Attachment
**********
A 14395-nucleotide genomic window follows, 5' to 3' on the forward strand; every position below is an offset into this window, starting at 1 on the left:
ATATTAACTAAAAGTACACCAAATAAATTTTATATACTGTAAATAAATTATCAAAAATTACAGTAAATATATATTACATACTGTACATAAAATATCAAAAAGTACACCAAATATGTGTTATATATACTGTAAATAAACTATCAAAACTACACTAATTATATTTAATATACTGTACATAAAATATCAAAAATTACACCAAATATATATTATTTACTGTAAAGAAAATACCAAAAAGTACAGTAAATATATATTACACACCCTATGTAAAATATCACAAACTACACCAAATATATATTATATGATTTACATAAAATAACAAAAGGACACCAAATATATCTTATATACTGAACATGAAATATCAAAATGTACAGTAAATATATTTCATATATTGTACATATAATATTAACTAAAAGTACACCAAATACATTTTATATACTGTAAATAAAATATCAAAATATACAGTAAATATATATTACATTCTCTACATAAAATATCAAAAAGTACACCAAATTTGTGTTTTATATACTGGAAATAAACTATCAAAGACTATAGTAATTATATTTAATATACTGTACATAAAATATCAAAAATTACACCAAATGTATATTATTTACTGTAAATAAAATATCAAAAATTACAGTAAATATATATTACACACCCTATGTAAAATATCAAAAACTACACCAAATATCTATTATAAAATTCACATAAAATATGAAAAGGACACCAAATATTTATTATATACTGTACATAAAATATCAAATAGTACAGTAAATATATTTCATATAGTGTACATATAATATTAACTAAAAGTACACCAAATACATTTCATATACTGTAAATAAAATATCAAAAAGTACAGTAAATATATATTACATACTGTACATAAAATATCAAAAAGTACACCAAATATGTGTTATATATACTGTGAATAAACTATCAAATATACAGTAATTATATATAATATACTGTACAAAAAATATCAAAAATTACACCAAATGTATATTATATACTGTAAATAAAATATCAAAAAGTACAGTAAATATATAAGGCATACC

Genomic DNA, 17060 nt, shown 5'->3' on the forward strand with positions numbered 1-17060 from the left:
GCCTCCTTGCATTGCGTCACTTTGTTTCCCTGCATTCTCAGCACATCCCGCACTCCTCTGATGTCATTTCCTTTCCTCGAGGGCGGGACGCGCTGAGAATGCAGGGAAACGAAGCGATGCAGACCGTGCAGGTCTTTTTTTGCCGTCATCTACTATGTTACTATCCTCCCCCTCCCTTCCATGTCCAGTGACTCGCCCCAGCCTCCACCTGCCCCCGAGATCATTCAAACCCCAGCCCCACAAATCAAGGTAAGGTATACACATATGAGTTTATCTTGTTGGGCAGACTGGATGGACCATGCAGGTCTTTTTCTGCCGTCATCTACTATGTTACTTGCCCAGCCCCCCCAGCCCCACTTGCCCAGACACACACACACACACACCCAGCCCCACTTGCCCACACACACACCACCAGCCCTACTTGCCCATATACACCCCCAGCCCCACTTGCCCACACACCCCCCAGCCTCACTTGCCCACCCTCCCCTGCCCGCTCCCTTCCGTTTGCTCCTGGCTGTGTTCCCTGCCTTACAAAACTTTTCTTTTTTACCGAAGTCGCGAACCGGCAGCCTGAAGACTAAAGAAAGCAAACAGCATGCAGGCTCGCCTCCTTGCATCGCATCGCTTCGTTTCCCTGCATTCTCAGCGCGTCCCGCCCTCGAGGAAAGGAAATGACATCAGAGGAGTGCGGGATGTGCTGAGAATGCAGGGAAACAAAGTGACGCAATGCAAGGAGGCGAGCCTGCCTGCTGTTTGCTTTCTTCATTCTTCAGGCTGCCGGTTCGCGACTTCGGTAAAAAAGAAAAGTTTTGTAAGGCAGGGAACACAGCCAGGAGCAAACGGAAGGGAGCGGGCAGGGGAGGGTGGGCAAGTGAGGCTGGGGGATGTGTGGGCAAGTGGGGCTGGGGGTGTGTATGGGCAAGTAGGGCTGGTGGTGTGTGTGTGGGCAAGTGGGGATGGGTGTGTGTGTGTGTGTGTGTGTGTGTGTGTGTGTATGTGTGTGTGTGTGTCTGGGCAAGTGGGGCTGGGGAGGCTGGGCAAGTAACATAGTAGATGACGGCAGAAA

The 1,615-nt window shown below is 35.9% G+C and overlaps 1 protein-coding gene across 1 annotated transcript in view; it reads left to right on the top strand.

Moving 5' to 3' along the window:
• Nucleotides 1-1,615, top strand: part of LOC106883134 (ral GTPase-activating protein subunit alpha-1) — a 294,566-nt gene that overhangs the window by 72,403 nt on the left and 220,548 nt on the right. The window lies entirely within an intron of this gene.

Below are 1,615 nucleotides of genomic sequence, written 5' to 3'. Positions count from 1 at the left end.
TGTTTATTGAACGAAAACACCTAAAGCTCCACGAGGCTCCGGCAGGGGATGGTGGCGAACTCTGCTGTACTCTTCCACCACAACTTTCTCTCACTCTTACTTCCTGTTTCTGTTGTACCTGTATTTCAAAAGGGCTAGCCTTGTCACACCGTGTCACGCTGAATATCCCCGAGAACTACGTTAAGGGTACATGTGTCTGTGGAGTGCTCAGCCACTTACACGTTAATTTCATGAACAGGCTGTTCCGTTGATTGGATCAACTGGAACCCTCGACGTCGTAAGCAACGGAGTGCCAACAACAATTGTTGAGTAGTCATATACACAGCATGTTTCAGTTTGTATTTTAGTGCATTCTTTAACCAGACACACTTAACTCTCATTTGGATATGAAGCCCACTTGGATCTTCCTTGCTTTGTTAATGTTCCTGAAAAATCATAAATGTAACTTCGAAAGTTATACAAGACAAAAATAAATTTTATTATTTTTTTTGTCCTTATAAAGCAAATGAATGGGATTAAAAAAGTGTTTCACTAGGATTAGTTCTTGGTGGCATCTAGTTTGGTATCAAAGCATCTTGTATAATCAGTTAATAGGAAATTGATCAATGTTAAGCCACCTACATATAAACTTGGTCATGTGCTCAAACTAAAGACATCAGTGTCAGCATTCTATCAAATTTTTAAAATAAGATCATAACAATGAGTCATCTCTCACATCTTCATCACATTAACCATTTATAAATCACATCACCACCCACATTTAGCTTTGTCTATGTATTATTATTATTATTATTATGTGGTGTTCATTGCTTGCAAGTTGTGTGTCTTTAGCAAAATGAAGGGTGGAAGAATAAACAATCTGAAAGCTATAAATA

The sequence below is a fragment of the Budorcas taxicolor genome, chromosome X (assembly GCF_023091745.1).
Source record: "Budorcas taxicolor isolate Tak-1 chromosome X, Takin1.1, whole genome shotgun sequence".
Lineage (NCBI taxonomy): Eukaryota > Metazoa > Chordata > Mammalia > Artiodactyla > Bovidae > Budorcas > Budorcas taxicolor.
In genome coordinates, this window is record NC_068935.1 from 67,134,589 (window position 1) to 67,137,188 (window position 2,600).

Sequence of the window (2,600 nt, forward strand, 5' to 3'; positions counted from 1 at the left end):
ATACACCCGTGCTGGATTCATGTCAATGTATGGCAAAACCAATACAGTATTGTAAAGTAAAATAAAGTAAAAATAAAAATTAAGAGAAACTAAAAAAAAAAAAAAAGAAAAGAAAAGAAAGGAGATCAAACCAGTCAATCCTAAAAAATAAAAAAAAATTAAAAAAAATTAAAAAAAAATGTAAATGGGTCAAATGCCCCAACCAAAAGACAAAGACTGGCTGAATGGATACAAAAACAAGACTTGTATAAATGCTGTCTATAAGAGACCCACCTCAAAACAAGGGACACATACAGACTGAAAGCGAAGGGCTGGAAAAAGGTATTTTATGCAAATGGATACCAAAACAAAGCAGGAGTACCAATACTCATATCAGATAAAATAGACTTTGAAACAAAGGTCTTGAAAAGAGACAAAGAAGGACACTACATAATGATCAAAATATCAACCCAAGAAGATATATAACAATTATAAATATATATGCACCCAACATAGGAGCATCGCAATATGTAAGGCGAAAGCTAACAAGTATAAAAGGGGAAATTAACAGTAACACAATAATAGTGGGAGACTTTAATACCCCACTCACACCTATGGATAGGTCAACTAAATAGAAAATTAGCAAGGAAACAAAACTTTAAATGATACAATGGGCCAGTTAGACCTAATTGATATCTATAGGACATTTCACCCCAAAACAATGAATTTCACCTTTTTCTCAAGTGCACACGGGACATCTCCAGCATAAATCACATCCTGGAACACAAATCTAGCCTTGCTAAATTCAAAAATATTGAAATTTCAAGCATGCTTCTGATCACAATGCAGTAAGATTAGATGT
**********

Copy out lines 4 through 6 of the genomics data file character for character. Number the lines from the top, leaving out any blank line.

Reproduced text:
GCCTCCTTGCATTGCGTCACTTTGTTTCCCTGCATTCTCAGCACATCCCGCACTCCTCTGATGTCATTTCCTTTCCTCGAGGGCGGGACGCGCTGAGAATGCAGGGAAACGAAGCGATGCAGACCGTGCAGGTCTTTTTTTGCCGTCATCTACTATGTTACTATCCTCCCCCTCCCTTCCATGTCCAGTGACTCGCCCCAGCCTCCACCTGCCCCCGAGATCATTCAAACCCCAGCCCCACAAATCAAGGTAAGGTATACACATATGAGTTTATCTTGTTGGGCAGACTGGATGGACCATGCAGGTCTTTTTCTGCCGTCATCTACTATGTTACTTGCCCAGCCCCCCCAGCCCCACTTGCCCAGACACACACACACACACACCCAGCCCCACTTGCCCACACACACACCACCAGCCCTACTTGCCCATATACACCCCCAGCCCCACTTGCCCACACACCCCCCAGCCTCACTTGCCCACCCTCCCCTGCCCGCTCCCTTCCGTTTGCTCCTGGCTGTGTTCCCTGCCTTACAAAACTTTTCTTTTTTACCGAAGTCGCGAACCGGCAGCCTGAAGACTAAAGAAAGCAAACAGCATGCAGGCTCGCCTCCTTGCATCGCATCGCTTCGTTTCCCTGCATTCTCAGCGCGTCCCGCCCTCGAGGAAAGGAAATGACATCAGAGGAGTGCGGGATGTGCTGAGAATGCAGGGAAACAAAGTGACGCAATGCAAGGAGGCGAGCCTGCCTGCTGTTTGCTTTCTTCATTCTTCAGGCTGCCGGTTCGCGACTTCGGTAAAAAAGAAAAGTTTTGTAAGGCAGGGAACACAGCCAGGAGCAAACGGAAGGGAGCGGGCAGGGGAGGGTGGGCAAGTGAGGCTGGGGGATGTGTGGGCAAGTGGGGCTGGGGGTGTGTATGGGCAAGTAGGGCTGGTGGTGTGTGTGTGGGCAAGTGGGGATGGGTGTGTGTGTGTGTGTGTGTGTGTGTGTGTGTGTATGTGTGTGTGTGTGTCTGGGCAAGTGGGGCTGGGGAGGCTGGGCAAGTAACATAGTAGATGACGGCAGAAA

The 1,615-nt window shown below is 35.9% G+C and overlaps 1 protein-coding gene across 1 annotated transcript in view; it reads left to right on the top strand.

Moving 5' to 3' along the window: